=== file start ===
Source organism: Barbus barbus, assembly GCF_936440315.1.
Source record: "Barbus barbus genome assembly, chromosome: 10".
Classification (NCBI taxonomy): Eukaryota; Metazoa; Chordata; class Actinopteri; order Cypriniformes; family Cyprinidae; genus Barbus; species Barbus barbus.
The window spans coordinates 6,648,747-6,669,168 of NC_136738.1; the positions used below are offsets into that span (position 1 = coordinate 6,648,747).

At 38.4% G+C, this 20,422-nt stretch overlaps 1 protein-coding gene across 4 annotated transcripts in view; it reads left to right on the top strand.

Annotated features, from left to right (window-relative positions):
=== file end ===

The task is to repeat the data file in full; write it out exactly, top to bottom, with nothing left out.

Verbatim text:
Source organism: Barbus barbus, assembly GCF_936440315.1.
Source record: "Barbus barbus genome assembly, chromosome: 10".
Classification (NCBI taxonomy): Eukaryota; Metazoa; Chordata; class Actinopteri; order Cypriniformes; family Cyprinidae; genus Barbus; species Barbus barbus.
The window spans coordinates 6,648,747-6,669,168 of NC_136738.1; the positions used below are offsets into that span (position 1 = coordinate 6,648,747).

At 38.4% G+C, this 20,422-nt stretch overlaps 1 protein-coding gene across 4 annotated transcripts in view; it reads left to right on the top strand.

Annotated features, from left to right (window-relative positions):